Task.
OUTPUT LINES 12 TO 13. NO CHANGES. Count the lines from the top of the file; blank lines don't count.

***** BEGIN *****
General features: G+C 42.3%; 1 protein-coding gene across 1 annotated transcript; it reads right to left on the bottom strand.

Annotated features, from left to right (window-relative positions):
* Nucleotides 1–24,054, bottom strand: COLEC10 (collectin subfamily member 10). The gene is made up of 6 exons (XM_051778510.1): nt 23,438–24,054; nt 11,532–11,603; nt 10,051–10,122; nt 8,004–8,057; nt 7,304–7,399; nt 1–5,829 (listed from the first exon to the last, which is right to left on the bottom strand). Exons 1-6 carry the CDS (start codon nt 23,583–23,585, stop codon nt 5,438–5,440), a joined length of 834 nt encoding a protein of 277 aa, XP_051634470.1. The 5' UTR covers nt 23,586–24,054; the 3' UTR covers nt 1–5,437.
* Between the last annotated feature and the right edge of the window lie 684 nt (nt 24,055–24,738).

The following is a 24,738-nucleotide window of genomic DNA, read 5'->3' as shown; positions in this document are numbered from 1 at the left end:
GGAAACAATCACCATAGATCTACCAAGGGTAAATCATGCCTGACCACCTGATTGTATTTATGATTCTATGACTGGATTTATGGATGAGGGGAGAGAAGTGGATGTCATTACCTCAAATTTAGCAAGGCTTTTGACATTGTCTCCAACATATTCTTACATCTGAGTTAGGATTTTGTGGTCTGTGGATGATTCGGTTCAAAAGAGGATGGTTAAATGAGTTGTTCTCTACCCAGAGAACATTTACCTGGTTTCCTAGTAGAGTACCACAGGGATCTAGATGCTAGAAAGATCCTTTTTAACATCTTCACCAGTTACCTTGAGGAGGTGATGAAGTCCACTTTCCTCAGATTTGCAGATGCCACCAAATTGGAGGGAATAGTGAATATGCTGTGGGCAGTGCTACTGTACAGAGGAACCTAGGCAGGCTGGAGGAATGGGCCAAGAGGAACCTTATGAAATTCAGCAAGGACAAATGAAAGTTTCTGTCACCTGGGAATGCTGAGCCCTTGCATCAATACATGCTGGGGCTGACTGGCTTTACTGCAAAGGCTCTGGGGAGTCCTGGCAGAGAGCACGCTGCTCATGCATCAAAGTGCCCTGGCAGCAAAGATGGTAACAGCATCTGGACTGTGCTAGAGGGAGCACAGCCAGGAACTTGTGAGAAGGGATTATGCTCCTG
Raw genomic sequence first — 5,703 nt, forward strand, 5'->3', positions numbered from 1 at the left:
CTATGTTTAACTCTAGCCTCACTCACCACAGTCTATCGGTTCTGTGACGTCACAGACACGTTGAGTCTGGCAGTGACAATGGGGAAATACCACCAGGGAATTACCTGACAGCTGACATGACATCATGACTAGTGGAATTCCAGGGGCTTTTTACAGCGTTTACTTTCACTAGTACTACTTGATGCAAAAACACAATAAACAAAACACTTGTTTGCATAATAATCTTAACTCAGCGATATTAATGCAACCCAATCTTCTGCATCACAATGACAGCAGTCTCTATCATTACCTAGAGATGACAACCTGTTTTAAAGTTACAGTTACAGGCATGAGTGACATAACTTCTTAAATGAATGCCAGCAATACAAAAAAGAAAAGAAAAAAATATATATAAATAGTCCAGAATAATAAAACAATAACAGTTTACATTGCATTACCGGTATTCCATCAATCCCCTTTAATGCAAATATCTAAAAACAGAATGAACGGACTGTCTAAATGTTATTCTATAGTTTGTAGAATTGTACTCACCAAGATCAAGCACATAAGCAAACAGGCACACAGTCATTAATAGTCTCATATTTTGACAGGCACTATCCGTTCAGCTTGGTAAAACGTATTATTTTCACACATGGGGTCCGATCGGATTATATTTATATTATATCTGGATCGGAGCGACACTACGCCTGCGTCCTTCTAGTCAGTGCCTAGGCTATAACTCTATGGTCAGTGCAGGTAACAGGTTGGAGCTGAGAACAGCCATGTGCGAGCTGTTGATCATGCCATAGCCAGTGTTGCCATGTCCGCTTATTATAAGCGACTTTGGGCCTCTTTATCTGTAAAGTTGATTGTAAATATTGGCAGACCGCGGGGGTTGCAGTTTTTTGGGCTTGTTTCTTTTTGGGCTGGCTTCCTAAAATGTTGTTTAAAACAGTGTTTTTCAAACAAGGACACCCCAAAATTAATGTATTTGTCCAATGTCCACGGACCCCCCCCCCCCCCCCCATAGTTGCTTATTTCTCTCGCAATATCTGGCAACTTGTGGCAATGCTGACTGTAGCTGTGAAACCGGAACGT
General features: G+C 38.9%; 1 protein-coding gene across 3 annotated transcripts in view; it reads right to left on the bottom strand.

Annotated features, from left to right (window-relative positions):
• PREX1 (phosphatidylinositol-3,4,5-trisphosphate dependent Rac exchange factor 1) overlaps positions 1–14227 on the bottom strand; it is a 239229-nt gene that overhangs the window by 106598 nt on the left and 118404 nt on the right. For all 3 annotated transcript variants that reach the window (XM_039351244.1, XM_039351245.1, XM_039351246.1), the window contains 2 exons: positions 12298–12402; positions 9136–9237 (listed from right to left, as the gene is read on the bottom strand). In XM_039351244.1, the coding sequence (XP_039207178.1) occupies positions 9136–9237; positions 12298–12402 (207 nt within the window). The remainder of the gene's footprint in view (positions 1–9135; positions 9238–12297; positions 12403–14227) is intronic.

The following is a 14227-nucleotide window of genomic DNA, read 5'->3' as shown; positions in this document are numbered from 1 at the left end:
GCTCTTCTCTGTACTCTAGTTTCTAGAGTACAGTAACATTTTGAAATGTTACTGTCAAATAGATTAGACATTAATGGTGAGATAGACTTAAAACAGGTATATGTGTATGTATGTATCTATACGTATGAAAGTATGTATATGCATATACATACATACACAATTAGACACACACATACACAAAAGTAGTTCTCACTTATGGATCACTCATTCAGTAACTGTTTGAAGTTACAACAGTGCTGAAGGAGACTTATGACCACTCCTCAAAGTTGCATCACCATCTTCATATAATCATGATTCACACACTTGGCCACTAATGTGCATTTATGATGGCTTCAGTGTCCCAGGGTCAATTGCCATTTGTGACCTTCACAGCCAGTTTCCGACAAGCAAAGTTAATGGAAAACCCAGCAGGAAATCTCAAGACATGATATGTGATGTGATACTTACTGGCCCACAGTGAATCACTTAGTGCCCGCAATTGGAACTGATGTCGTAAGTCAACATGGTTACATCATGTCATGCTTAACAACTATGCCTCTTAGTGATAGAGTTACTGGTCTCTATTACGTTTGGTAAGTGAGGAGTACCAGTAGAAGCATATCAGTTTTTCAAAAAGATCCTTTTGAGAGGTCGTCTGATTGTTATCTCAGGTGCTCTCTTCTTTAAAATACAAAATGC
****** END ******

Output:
The following is a 14227-nucleotide window of genomic DNA, read 5'->3' as shown; positions in this document are numbered from 1 at the left end:
GCTCTTCTCTGTACTCTAGTTTCTAGAGTACAGTAACATTTTGAAATGTTACTGTCAAATAGATTAGACATTAATGGTGAGATAGACTTAAAACAGGTATATGTGTATGTATGTATCTATACGTATGAAAGTATGTATATGCATATACATACATACACAATTAGACACACACATACACAAAAGTAGTTCTCACTTATGGATCACTCATTCAGTAACTGTTTGAAGTTACAACAGTGCTGAAGGAGACTTATGACCACTCCTCAAAGTTGCATCACCATCTTCATATAATCATGATTCACACACTTGGCCACTAATGTGCATTTATGATGGCTTCAGTGTCCCAGGGTCAATTGCCATTTGTGACCTTCACAGCCAGTTTCCGACAAGCAAAGTTAATGGAAAACCCAGCAGGAAATCTCAAGACATGATATGTGATGTGATACTTACTGGCCCACAGTGAATCACTTAGTGCCCGCAATTGGAACTGATGTCGTAAGTCAACATGGTTACATCATGTCATGCTTAACAACTATGCCTCTTAGTGATAGAGTTACTGGTCTCTATTACGTTTGGTAAGTGAGGAGTACCAGTAGAAGCATATCAGTTTTTCAAAAAGATCCTTTTGAGAGGTCGTCTGATTGTTATCTCAGGTGCTCTCTTCTTTAAAATACAAAATGC